11. junior_smith

    junior_smith Premium Member

    i think classics need to have that timeless quality, and i dont think they can have that if they are technolog based because they become outdated, its hard to tell because we've only really had modern technology for a little while
     
  12. pineappleupsidedown

    pineappleupsidedown Premium Member

    Is that why there arent really any sci-fi classics?

    ---pineapple
     
  13. junior_smith

    junior_smith Premium Member

    jules verne books are classics
     
  14. amantine

    amantine Premium Member

    I think A Clockwork Orange is a classic. It is also somewhat science fiction.
     
  15. junior_smith

    junior_smith Premium Member

    its scary is what it is
     
  16. Fiorina 161

    Fiorina 161 Member

    well

    i really think that any "classics" , should be
    up to each reader, with all the books that are out
    there to read, why would you care if one thing is or is not a
    "classic ",
    allso , i'm sorry, there are alot of "classic" Sci-fi , unless
    i guess you really don't read books, or you would know ,
    ya, i know a bunch of money people got together and
    told everone that sci-fi is a fad, cause it cut into their "normal",
    "lets make $ off stupid people" thing. but hey, as John Brunner said
    in "The Sheep Look Up",[i belive from-Milton:"Lycidas"],
    The hungry sheep look up, and are not fed,
    But swoln with wind, and the rank mist they draw,
    Rot inwardly, and foul contagion spread .
     
  17. Bleys

    Bleys Phoenix Takes Flight Premium Member

    I can't think of a novel that has truly moved me that wasn't already a classic. That is why I selected the books I did. There are very few authors in the last 25 years that I would consider their writings to be truly timeless. Updike probably comes close, but my god he's a tough read.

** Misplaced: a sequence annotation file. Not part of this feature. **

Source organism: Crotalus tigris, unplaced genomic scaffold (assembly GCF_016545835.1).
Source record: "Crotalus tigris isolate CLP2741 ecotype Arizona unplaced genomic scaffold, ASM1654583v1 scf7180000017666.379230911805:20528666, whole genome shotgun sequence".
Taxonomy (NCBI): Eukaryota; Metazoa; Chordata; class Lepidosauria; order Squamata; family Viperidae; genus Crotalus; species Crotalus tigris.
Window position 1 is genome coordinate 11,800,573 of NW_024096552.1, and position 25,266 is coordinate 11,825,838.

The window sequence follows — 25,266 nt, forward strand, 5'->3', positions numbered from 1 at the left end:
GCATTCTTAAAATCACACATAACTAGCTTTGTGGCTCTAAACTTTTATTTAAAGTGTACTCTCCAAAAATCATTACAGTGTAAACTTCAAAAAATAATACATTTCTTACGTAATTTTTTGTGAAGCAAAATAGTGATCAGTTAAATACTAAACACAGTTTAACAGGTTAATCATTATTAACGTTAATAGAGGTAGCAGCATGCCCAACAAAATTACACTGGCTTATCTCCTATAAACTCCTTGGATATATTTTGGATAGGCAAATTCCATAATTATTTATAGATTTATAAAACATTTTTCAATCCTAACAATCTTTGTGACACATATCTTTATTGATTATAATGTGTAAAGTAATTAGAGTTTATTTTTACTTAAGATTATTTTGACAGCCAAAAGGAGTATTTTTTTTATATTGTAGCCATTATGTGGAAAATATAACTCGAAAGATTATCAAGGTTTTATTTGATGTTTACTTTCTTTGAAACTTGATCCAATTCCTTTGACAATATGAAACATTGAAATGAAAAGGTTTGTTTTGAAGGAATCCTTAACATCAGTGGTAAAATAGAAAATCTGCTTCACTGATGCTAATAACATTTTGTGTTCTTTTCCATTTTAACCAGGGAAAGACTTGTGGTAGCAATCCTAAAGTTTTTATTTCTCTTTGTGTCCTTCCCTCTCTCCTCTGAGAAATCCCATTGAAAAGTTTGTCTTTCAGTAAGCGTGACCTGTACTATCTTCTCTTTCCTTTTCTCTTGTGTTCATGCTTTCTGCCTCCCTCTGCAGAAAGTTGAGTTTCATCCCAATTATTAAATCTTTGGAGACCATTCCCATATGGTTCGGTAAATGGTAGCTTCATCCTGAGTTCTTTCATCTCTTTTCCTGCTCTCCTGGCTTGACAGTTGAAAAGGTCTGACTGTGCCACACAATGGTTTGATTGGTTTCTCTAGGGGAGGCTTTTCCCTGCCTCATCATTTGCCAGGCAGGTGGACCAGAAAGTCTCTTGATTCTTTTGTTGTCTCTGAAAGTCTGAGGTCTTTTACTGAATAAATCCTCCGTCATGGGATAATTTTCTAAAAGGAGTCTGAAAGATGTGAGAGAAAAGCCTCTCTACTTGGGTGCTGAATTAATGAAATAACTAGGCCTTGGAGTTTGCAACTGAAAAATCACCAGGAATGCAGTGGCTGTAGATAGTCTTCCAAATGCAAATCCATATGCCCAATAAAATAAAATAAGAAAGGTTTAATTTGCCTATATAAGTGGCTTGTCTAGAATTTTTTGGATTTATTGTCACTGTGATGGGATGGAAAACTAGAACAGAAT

I don't know if you're a Star Trek afficionado but in one of the movies Kirk and Spock mention "the Giants" and note that one of them was Harold Robbins. Now I'm not knocking Robbins (ok I am) but eeewww.

    Is there an author who even comes close to a Dickens, a Hemingway or an Austen in the last few decades?
     
  18. junior_smith

    junior_smith Premium Member

    that got me thinking, because really and truly, the personality or exuberance of the author helps to to promote his/her's book and make them into classics. the only person i could think of now would possibly be j.k rowling, but it is harder nowadays for an author to be a celebrity because now film is a much bigger medium for creativity.

    we might be dealing with this generations classics as in movies lol
     
  19. amantine

    amantine Premium Member

    I've been thinking about this some more. Maybe you could count Thomas Pynchon's Gravity's Rainbow or The Crying of Lot 49, but those books are already 30 years old. They were written in 1973 and 1966 respectively. But he is the only one that come close to Joyce in the last few decades in my personal opinion.
     
  20. bigdanprice

    bigdanprice New Member

    Hmm classics this is a tough one:
    Star of the Sea by Joseph O'connor
    Angela's Ashes by Frank McCourt
    Harry Potter- it just will be